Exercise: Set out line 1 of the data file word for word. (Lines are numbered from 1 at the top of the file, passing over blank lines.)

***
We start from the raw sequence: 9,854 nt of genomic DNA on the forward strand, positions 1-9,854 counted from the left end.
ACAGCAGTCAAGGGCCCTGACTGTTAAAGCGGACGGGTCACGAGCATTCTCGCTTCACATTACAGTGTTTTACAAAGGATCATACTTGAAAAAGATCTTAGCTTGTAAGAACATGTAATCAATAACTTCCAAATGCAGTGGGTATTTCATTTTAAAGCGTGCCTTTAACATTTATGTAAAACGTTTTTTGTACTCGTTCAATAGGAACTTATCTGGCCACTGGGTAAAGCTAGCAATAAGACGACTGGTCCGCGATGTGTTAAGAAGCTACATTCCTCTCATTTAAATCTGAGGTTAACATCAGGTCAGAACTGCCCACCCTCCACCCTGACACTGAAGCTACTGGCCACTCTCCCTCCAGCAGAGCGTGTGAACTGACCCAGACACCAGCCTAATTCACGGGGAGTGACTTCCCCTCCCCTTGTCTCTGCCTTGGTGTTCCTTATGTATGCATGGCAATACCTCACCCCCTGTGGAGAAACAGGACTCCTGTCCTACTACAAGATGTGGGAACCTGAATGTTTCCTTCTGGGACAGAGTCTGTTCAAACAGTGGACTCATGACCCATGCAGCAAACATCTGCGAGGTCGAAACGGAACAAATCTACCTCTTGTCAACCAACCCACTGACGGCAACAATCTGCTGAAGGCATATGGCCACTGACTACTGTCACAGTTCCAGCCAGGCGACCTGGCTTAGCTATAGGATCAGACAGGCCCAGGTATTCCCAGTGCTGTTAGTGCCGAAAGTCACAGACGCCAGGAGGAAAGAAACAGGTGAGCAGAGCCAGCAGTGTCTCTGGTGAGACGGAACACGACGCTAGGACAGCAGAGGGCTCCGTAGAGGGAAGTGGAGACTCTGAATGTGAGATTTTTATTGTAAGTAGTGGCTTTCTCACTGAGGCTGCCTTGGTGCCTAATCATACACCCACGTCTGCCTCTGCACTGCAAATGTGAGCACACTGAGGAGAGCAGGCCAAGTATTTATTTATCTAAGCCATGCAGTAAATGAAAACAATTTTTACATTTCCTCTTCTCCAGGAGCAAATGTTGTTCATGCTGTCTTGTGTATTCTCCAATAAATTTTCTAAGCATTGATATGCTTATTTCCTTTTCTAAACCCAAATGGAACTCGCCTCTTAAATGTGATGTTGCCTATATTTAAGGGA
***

We start from the raw sequence: 9,854 nt of genomic DNA on the forward strand, positions 1-9,854 counted from the left end.